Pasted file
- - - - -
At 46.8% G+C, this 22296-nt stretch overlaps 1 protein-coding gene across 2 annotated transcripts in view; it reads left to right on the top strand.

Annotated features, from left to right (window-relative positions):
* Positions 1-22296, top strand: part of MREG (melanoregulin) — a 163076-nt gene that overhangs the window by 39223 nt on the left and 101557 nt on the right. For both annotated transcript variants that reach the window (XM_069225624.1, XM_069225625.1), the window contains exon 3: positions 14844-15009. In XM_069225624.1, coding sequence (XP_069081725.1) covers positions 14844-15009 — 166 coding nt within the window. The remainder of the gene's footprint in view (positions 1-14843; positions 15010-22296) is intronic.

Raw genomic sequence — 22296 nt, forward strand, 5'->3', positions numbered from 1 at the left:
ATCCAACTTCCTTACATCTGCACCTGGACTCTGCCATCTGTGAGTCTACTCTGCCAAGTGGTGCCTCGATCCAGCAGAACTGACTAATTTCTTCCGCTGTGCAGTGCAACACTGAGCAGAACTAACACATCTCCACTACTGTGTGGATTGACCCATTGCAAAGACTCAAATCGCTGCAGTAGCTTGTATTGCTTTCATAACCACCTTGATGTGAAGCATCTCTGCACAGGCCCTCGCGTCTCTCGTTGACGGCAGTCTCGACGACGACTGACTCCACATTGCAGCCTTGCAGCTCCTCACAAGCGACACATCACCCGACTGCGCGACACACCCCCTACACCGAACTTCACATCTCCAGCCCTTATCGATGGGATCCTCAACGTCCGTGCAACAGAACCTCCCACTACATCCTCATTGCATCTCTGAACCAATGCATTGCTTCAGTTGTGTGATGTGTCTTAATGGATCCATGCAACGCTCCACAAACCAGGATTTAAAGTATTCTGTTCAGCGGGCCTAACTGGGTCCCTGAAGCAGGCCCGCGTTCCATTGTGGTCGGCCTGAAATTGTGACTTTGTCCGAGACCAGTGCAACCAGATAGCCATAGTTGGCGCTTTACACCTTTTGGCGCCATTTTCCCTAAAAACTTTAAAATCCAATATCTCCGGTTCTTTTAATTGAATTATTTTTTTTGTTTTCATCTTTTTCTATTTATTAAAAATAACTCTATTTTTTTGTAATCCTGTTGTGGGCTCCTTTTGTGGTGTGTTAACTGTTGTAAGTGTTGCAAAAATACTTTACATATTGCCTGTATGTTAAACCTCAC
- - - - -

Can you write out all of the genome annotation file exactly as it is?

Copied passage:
At 46.8% G+C, this 22296-nt stretch overlaps 1 protein-coding gene across 2 annotated transcripts in view; it reads left to right on the top strand.

Annotated features, from left to right (window-relative positions):
* Positions 1-22296, top strand: part of MREG (melanoregulin) — a 163076-nt gene that overhangs the window by 39223 nt on the left and 101557 nt on the right. For both annotated transcript variants that reach the window (XM_069225624.1, XM_069225625.1), the window contains exon 3: positions 14844-15009. In XM_069225624.1, coding sequence (XP_069081725.1) covers positions 14844-15009 — 166 coding nt within the window. The remainder of the gene's footprint in view (positions 1-14843; positions 15010-22296) is intronic.

Raw genomic sequence — 22296 nt, forward strand, 5'->3', positions numbered from 1 at the left:
ATCCAACTTCCTTACATCTGCACCTGGACTCTGCCATCTGTGAGTCTACTCTGCCAAGTGGTGCCTCGATCCAGCAGAACTGACTAATTTCTTCCGCTGTGCAGTGCAACACTGAGCAGAACTAACACATCTCCACTACTGTGTGGATTGACCCATTGCAAAGACTCAAATCGCTGCAGTAGCTTGTATTGCTTTCATAACCACCTTGATGTGAAGCATCTCTGCACAGGCCCTCGCGTCTCTCGTTGACGGCAGTCTCGACGACGACTGACTCCACATTGCAGCCTTGCAGCTCCTCACAAGCGACACATCACCCGACTGCGCGACACACCCCCTACACCGAACTTCACATCTCCAGCCCTTATCGATGGGATCCTCAACGTCCGTGCAACAGAACCTCCCACTACATCCTCATTGCATCTCTGAACCAATGCATTGCTTCAGTTGTGTGATGTGTCTTAATGGATCCATGCAACGCTCCACAAACCAGGATTTAAAGTATTCTGTTCAGCGGGCCTAACTGGGTCCCTGAAGCAGGCCCGCGTTCCATTGTGGTCGGCCTGAAATTGTGACTTTGTCCGAGACCAGTGCAACCAGATAGCCATAGTTGGCGCTTTACACCTTTTGGCGCCATTTTCCCTAAAAACTTTAAAATCCAATATCTCCGGTTCTTTTAATTGAATTATTTTTTTTGTTTTCATCTTTTTCTATTTATTAAAAATAACTCTATTTTTTTGTAATCCTGTTGTGGGCTCCTTTTGTGGTGTGTTAACTGTTGTAAGTGTTGCAAAAATACTTTACATATTGCCTGTATGTTAAACCTCAC